(d) Historian's view points on the validity of the notion 'European Renaissance'.

12. Confrontation of Cultures

Focus on the America 15thto 18thcentury.

(a) European Voyages of exploration.

(b) Search for gold; enslavement, raids, extermination.

(c) Indigenous people and cultures - the Arawaks, the Aztecs, the Incase.

(d) The History of displacements.

(e) Historian's view points on the slave trade.

SECTION D : PATHS TO MODERNIZATION 13. Introduction

14. The Industrial Revolution.

Focus on England, 18thand 19thcentury.

(a) Innovations and technological change.

(b) Patterns of growth.

(c) Emergence of a working class.

(d) Historians' viewpoints Debate, was there an Industrial Revolution?

 Familiarize the learner with the rise of Islamic empires in the Afro-Asian territories and its implications for economy and society.

 Understand what the crusades meant in these regions and how they were experienced.

 Familiarize the learner with the varieties of nomadic society and their institutions.

 Discuss whether state formation is possible in nomadic societies.

 Familiarize the learner with the nature of the economy and society of this period and the changes within them.

 Show how the debate on the decline of feudalism helps in understanding processes of transition.

 Explore the intellectual trends in the period.

 Familiarize students with the paintings and buildings of the period.

 Introduce the debate around the idea of 'Renaissance'.

 Discuss Changes in European economy that led to the voyages.

 Discuss the implications of the conquests for the indigenous people.\Explore the debate on the nature of the slave trade and see what this debate tells us about the meaning of these "discoveries".

 Understand the nature of growth in the period and its limits.

 Initiate students to the debate on the idea of industrial revolution.

(4)

Themes Objectives 15. Displacing indigenous People.

Focus on North America and Australia, 18th-20th century,

(a) European colonists in North America and Australia.

(b) Formation of white settler societies.

(c) Displacement and repression of local people.

(d) Historians view points on the impact of European settlement on indigenous population.

16. Paths to Modernization

Focus on East Asia. Late 19thand 20thcentury.

(a) Militarization and Economic growth in Japan.

(c) China and the Communist alternative.

(c) Historians' Debate on meaning of modernization

17. Map word on Units 1-15

 Sensitize students to the processes of displacements that accompanied the development of America and Australia.

 Understand the implications of such processes for the displaced populations.

 Make students aware that transformation in the modern world takes many different forms.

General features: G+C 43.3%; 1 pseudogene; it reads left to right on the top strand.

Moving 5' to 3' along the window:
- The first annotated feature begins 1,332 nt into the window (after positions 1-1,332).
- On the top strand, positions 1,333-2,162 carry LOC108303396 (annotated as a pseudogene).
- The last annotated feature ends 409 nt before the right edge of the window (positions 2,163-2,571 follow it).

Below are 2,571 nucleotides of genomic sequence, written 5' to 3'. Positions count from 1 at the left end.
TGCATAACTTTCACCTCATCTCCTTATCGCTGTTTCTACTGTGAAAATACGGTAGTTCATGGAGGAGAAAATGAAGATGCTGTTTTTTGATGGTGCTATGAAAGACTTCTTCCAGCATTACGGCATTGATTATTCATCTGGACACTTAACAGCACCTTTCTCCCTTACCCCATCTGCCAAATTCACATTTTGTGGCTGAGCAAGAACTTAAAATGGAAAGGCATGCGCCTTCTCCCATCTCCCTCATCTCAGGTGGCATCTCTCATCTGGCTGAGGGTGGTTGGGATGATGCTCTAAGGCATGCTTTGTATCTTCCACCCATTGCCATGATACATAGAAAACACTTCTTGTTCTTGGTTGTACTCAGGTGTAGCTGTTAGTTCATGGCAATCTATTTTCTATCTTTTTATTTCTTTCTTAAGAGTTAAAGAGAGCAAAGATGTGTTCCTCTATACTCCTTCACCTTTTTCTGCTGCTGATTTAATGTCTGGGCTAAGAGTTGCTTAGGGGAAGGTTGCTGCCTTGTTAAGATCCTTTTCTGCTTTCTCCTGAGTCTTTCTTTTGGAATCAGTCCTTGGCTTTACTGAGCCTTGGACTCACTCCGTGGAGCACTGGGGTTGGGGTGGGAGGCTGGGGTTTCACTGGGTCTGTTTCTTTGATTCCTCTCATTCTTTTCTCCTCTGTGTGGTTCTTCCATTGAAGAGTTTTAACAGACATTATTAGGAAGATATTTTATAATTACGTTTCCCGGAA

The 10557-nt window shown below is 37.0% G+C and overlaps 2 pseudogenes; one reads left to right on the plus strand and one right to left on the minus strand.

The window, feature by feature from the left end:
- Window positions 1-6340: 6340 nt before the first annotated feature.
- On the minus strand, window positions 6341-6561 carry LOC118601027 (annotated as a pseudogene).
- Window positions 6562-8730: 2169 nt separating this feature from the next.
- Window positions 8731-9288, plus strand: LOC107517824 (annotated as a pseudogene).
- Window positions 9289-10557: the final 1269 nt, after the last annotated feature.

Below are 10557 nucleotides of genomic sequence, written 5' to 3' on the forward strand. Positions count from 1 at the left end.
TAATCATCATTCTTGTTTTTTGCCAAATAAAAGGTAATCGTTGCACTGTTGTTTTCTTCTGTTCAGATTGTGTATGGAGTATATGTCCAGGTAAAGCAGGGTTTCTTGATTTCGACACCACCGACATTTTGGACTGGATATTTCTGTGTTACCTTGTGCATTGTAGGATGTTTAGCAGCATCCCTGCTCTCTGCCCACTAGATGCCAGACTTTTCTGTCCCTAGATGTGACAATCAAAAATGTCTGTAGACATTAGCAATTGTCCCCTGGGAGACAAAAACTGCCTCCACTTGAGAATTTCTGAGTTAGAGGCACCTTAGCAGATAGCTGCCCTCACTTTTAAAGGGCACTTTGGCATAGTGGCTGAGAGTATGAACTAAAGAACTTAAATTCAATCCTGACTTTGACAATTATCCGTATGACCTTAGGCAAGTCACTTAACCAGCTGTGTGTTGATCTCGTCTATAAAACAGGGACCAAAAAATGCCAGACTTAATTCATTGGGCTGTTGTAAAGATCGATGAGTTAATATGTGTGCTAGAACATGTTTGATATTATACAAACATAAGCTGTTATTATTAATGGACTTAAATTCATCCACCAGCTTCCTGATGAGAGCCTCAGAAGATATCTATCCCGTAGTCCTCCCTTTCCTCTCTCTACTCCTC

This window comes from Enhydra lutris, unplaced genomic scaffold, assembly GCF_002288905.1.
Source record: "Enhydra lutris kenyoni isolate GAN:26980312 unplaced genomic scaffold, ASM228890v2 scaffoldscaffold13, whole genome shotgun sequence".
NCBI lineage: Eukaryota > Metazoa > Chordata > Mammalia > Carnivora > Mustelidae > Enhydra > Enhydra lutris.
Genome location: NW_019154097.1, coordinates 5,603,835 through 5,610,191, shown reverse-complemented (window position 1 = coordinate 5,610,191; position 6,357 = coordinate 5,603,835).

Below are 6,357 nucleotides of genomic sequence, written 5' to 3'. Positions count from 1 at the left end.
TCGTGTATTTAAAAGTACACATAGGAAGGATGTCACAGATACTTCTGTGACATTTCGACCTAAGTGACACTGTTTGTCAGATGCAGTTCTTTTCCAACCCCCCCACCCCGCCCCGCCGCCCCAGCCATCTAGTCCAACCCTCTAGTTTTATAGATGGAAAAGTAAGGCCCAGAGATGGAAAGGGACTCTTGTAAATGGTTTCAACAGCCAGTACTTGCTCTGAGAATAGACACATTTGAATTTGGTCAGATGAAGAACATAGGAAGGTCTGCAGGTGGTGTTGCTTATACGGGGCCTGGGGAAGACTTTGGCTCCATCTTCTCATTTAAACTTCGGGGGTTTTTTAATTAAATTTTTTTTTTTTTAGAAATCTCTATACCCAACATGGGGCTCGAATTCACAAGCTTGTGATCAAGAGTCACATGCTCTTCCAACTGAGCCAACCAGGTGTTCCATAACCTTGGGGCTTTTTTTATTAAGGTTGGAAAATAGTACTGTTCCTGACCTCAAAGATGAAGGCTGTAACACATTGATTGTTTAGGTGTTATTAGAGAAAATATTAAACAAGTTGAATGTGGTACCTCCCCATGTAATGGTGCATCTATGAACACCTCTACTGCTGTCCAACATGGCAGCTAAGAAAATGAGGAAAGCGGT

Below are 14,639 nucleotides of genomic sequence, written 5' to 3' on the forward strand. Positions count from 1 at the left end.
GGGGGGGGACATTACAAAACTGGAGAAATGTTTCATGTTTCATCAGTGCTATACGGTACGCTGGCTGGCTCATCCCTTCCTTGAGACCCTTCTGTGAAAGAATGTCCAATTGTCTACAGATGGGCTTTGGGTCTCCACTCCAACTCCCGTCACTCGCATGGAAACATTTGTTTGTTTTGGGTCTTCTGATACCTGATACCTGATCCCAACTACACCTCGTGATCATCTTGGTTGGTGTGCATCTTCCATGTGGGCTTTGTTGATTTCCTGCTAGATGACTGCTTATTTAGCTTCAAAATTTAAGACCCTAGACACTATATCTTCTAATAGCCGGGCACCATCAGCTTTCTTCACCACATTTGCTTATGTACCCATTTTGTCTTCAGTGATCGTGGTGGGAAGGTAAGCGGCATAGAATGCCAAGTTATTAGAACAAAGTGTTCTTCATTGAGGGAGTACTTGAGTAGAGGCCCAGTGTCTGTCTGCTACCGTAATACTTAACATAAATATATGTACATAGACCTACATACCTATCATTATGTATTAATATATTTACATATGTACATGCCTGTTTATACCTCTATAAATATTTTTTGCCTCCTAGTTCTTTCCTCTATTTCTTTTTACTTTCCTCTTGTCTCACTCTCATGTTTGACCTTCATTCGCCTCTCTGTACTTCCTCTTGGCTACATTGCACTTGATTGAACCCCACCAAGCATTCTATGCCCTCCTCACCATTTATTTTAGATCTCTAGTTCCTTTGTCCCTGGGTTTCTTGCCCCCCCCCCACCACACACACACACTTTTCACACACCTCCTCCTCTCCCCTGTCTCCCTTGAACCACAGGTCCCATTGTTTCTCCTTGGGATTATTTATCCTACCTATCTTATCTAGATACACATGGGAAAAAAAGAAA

 Show how notions like 'modernization' need to be critically assessed.

(5)

Himachal Pradesh Board Of School Education, Dharamshala

Subject: History Class: XI ( Regular ) Annual (Theory) Session : 2022-23

Time: 3 hours Max marks: 80

Marks distribution

Unit

No.

Particulars Marks assigned

Section A : Early Societies

Introduction

1 From the Beginning of Time

10

2 Early Cities

10

Section B : Empires Introduction

3 An Empire Across Three Continents 5

4 Central Islamic lands 8

5 Nomadic Empires 7

Section C : Changing Traditions Introduction

6 Three Orders 5

7 Changing Cultural Traditions 8

8 Confrontation of Cultures 7

Section D : Path to Modernization Introduction

9 The Industrial Revolution 8

10 Displacing Indigenous Peoples 6

11 Path to Modernization 6

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Chapter Wise Distribution of Marks Blue Print

WEIGHTAGE TO FORM OF QUESTIONS

Form of Questions Marks of Each Question

No. of Questions Total Marks

1 . M.C.Q s 1 16 16

2 . Very Short Answer 2 9 18

3 . Short Answer 3 6 18

4 . Long Answer ( 150-200) 4 3 12

5 . Very Long Answer (250-300)

5 2 10

6 . Map 6 1 6

TOTAL --- 37 80

Prescribed Books

1.

fo'o bfrgkl ds dqN fo"k; % fg- iz- Ldwy f'k{kk cksMZ }kjk izdkf'kr

2. Themes in World History : NCERT Publication.

Chapter Question

carry 1 Marks Question

carry 2Marks Question

carry 3Marks Question

carry 4Marks Question

carry 5Marks Question

carry 6Marks Total

1 2 2 --- 1 ---- --- 10

2 1 3 1 ---- ---- 10

3 1 --- -- 1 --- --- 5

4 2 --- 2 --- --- --- 8

5 1 1 -- 1 --- --- 7

6 1 2 --- --- --- ---- 5

7 3 --- --- --- 1 --- 8

8 1 --- 2 --- --- --- 7

9 2 --- --- --- --- 1 8

10 1 1 1 --- --- --- 6

11 1 --- --- --- 1 --- 6

Total 16 09 06 03 02 01 80

1 Mark MCQ Questions

1x16=16 2x9=18 3x6=18 4x3=12 5x2=10 6x1=6

References